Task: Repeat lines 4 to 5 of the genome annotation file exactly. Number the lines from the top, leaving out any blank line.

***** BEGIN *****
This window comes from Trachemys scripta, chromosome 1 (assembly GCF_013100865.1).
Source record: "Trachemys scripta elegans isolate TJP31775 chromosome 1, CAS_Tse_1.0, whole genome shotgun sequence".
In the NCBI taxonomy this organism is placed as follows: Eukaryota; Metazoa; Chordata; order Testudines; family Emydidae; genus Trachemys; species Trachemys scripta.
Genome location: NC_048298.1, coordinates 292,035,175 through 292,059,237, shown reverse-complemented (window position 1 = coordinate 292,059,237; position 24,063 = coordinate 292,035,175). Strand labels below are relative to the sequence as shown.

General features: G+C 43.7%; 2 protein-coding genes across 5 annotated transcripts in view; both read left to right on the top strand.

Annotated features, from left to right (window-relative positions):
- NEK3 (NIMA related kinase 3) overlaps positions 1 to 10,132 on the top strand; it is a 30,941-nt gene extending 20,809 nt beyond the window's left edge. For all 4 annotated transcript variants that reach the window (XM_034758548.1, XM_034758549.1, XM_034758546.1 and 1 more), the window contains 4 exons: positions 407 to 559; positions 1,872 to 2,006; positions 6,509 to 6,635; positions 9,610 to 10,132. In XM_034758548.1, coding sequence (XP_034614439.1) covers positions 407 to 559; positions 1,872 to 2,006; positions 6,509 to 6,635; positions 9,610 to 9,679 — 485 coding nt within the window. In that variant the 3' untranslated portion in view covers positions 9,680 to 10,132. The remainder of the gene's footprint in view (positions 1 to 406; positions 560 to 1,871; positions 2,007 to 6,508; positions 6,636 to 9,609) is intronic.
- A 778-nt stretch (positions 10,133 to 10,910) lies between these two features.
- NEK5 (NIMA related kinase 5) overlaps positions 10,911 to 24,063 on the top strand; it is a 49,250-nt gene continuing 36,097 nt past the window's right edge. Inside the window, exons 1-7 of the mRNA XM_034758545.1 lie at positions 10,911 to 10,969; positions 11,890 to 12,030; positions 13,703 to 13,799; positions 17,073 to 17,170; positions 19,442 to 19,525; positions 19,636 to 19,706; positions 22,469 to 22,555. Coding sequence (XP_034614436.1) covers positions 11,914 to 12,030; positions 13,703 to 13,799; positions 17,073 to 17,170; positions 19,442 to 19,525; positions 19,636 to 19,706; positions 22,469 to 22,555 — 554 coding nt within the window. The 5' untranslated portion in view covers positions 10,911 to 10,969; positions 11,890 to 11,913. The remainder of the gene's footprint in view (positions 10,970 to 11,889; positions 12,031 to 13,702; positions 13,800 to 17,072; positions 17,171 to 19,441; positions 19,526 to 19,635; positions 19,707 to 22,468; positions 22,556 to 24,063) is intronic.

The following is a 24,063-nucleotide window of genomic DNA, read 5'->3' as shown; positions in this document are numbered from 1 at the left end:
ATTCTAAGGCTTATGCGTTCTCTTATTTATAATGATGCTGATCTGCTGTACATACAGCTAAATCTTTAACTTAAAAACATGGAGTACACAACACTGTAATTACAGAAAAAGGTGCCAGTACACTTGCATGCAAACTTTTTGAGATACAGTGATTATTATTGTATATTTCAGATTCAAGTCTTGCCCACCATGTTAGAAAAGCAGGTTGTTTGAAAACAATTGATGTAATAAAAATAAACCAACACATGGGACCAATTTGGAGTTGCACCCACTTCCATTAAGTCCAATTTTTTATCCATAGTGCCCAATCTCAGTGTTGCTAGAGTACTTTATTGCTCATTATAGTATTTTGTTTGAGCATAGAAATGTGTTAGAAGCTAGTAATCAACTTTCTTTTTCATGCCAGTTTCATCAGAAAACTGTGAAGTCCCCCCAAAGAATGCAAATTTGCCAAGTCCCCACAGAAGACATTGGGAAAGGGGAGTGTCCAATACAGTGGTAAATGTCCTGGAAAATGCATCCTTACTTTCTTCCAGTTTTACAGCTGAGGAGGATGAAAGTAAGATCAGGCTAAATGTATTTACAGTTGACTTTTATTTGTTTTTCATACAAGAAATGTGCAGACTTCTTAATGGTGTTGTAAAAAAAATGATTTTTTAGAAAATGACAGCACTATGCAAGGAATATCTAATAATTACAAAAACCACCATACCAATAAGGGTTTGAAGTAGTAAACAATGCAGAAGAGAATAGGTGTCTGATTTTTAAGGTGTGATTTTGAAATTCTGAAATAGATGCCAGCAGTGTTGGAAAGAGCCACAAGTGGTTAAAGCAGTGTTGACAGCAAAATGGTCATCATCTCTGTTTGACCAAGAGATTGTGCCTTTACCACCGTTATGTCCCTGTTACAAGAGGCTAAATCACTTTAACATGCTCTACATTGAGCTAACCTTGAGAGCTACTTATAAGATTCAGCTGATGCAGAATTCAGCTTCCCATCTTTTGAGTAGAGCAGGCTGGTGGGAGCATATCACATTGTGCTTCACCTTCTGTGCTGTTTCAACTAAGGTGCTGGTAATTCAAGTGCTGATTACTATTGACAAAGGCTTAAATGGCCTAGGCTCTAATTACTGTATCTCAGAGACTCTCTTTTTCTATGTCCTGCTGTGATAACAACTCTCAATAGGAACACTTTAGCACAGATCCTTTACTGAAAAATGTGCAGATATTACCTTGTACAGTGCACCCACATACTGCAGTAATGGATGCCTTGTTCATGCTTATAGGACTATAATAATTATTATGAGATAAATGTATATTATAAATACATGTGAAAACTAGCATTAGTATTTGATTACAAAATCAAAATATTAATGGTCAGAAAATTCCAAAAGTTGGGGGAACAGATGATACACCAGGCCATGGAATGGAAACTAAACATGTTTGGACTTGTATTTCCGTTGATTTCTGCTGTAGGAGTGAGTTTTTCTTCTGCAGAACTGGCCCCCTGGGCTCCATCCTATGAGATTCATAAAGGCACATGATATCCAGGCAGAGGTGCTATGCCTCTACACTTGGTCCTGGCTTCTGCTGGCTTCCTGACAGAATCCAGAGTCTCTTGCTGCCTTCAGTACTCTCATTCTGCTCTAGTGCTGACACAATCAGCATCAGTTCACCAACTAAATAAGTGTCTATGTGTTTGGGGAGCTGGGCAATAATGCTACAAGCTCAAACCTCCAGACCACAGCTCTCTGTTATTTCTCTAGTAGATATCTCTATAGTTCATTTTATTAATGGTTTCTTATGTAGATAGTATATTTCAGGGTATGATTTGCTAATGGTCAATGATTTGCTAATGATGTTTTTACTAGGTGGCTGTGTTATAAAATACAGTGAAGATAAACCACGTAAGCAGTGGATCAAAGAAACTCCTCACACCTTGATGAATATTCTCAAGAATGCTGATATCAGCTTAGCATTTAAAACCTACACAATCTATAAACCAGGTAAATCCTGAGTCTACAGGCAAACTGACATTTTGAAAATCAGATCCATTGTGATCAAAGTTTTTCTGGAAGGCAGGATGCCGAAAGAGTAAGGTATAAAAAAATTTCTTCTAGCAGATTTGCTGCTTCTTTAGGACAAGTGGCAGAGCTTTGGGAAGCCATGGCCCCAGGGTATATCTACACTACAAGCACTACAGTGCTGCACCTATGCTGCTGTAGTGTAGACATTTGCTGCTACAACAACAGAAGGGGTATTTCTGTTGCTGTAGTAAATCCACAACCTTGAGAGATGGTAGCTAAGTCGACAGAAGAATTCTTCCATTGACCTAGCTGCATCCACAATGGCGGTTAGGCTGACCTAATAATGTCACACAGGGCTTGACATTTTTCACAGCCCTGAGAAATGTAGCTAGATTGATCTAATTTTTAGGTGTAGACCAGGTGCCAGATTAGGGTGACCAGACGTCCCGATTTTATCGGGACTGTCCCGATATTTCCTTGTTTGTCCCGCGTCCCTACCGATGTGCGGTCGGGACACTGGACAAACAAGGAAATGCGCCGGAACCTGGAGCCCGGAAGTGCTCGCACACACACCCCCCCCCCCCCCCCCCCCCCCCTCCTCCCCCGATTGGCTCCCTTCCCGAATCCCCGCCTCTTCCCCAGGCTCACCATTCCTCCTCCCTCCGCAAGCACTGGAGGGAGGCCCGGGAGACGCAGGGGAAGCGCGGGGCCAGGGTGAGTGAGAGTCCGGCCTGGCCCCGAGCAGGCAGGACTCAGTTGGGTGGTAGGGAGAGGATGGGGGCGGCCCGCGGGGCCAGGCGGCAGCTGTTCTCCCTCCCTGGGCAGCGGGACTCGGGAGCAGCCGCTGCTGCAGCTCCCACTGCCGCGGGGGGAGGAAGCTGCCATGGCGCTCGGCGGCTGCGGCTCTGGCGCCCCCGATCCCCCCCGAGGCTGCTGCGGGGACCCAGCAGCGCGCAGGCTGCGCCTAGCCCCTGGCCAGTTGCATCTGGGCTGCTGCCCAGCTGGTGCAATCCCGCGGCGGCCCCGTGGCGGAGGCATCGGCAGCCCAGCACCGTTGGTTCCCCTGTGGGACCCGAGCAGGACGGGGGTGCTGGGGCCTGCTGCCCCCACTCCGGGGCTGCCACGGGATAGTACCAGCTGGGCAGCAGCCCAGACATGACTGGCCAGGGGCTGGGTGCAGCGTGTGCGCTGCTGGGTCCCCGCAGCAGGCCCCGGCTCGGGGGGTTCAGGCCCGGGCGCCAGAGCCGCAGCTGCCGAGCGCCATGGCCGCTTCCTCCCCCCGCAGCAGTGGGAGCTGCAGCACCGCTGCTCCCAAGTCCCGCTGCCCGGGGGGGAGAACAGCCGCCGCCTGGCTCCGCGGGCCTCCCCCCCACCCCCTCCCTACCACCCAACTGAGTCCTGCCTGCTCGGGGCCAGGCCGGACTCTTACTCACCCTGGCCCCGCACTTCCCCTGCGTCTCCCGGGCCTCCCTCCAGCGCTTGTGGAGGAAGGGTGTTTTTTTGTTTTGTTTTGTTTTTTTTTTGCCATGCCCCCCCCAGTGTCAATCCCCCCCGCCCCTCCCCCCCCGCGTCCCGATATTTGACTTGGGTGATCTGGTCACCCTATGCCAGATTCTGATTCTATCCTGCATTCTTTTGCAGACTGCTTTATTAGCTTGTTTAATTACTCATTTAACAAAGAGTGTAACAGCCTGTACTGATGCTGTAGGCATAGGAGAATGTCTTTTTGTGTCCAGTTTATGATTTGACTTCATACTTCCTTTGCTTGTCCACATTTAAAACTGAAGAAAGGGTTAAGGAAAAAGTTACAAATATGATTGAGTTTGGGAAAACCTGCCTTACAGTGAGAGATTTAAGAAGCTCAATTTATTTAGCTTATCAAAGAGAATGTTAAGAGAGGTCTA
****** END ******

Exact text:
Genome location: NC_048298.1, coordinates 292,035,175 through 292,059,237, shown reverse-complemented (window position 1 = coordinate 292,059,237; position 24,063 = coordinate 292,035,175). Strand labels below are relative to the sequence as shown.

General features: G+C 43.7%; 2 protein-coding genes across 5 annotated transcripts in view; both read left to right on the top strand.